The manner in which league play is orchestrated is equally emblematic of the Playground Sports approach. “Our leagues are a little different than city-run activities because we award things like social points,” says Williams. And team players, she points out, do stints as referees over the course of a season. “So, for example, it doesn’t matter if your team wins the kickball league,” she says. “You win the league trophy based on the points the referees give your team for how fun you are to play against.”
Kickball tops the list of most popular leagues with 600 participants a season. Basketball trails slightly behind with nearly 30 teams. Enrollment across all Playground Sports activities will likely exceed 2,000 participants this year.
Teams design and display huge flags at their games. Players invent team slogans and chants. Some teams dress up in costumes. Early on, Playground Sports participants averaged 18 to 25 years old. More recently, there’s been a majority shift into the over-30 pool. Most teams host a mix of coed players; individual teams might lean toward singles, couples, or workmates.
“The point is to focus on recreation, not so much on competition,” Williams says. “I want people to participate in order to do something different. I want people to get out of their everyday rut and have fun.”
A Toy Story
Perry Agerter took ownership of a small gift shop and magazine stand in downtown Eugene in the late ‘20s. A decade later, Agerter passed the business to his daughter-in-law and son Byron, an unemployed Kansas dustbowl trucker, setting the stage for what would be a family enterprise for decades to come. Byron and his wife, Eva, moved to Eugene in 1933, adding model trains, airplanes, and a few toys to the gift shop inventory, changing the store’s trajectory to where it is today.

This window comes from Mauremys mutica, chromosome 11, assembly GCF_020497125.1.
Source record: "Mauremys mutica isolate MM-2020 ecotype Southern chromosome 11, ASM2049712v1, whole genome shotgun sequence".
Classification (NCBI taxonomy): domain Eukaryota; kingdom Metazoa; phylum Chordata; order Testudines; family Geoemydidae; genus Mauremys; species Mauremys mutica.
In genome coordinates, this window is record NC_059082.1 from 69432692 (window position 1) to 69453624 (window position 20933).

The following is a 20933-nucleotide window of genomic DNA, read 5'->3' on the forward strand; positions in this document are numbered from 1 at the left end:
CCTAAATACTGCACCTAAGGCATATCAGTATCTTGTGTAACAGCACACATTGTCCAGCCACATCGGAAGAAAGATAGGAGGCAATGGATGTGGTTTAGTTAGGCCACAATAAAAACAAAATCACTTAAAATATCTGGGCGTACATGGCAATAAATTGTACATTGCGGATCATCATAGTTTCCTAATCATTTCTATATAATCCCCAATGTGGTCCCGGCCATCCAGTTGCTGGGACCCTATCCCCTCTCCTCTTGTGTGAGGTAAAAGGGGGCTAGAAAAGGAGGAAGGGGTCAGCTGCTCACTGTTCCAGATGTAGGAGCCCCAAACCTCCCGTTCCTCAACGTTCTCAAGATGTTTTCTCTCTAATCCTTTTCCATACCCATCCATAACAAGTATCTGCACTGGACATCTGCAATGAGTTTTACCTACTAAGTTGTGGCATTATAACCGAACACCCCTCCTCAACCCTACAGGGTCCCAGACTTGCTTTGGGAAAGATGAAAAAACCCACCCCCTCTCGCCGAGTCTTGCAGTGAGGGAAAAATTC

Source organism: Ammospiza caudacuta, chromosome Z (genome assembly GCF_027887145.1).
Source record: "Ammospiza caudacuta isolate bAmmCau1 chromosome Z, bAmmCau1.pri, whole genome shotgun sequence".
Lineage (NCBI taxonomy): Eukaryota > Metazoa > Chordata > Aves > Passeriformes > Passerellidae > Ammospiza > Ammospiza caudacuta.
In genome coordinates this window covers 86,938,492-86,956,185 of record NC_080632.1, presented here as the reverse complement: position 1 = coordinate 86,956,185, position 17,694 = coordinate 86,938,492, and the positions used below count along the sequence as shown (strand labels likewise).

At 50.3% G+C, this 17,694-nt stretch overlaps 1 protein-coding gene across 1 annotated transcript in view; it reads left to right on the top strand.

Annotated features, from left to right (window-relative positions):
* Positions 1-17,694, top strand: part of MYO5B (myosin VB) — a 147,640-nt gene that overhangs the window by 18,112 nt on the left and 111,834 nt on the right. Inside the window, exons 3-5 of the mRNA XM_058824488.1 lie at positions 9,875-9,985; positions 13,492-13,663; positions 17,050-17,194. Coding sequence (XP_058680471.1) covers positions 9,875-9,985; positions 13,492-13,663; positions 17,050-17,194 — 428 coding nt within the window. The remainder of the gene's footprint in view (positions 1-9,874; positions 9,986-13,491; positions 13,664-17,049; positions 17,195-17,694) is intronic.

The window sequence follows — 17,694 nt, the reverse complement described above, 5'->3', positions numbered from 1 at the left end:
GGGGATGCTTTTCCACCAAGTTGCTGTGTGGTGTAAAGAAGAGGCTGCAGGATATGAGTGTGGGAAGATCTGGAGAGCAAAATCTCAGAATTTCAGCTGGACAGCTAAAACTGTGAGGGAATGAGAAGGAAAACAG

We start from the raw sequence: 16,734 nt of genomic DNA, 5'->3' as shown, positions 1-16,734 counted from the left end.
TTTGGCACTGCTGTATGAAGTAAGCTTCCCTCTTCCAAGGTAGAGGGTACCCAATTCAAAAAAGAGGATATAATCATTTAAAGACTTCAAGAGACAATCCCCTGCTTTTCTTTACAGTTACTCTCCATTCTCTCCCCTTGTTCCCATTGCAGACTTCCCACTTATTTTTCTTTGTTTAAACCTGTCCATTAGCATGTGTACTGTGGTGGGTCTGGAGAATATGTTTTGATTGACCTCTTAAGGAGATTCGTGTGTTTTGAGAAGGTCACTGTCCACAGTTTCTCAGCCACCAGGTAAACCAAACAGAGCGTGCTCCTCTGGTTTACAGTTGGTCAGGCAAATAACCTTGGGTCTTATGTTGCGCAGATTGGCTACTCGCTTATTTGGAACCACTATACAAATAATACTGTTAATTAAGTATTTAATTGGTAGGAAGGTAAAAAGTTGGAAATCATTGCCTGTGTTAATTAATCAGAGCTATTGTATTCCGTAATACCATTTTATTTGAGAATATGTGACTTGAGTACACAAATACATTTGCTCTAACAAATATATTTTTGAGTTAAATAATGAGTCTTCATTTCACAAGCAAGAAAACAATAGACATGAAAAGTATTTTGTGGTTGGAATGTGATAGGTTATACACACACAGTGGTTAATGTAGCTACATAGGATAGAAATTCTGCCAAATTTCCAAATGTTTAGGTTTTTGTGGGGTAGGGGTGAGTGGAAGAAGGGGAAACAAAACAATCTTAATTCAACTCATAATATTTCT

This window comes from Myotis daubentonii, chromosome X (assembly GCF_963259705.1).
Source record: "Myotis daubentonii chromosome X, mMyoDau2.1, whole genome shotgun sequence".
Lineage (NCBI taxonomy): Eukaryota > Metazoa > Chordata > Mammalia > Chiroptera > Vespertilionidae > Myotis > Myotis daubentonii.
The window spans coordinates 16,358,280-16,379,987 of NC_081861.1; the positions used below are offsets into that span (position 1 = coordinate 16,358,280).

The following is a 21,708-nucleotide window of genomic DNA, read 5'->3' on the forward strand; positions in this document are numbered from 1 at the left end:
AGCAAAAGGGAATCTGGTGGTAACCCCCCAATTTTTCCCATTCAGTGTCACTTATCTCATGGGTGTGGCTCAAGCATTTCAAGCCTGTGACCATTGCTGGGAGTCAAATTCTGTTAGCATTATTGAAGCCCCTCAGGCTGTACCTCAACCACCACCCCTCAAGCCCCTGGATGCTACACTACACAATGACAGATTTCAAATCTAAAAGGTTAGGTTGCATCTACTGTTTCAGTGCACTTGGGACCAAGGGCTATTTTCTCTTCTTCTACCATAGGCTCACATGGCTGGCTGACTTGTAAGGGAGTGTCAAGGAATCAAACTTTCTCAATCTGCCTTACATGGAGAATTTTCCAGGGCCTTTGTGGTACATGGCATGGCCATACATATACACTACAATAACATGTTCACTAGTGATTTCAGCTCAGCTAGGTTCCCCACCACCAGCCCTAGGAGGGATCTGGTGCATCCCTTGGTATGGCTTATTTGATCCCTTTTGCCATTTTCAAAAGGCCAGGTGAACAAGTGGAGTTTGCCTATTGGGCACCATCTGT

Their son, Paul, worked in the gift shop as a youngster in the ‘30s and ’40s as the store moved through various downtown locations. The family likes to say that when Paul returned from Korean military service, he “blew open” the business by shifting largely into toy sales and service. The store settled into its current home in 1969. Byron and Eva retired in 1981, at which point Paul and his sons Mark and Allen took over.
Today at Eugene Toy & Hobby, Mark and Allen still run the store. Allen’s children, Andrew and Emily, are also included in the mix. Together, the family is looking to the future, steering the store through huge marketplace changes and the impact of internet commerce on the toy industry.
While pocket novels may be gone and comics have since disappeared from the store’s shelves, the Agerters say many popular toys from past decades still hold a special place. Tradition balanced with shifting sensibilities. Gundam models—giant hybrid robot/anime characters—are a local obsession. Action figures have staying power; so do kites. Science-oriented toys have their niche. Puzzles are popular. Construction toys—Lincoln Logs, Legos, and their many newer variants—are always in favor.
“And over the last 10 years,” Mark says, “our primary product line is radio-controlled everything.”
“I want to continue doing what we’ve been doing for decades and generations,” adds Andrew. He’s talking about eight decades and five generations already of family business. “We serve our community. But in terms of products, what’s going to take us there, I can’t really say. We’re going to sell what we sell because that’s what got us where we are now.”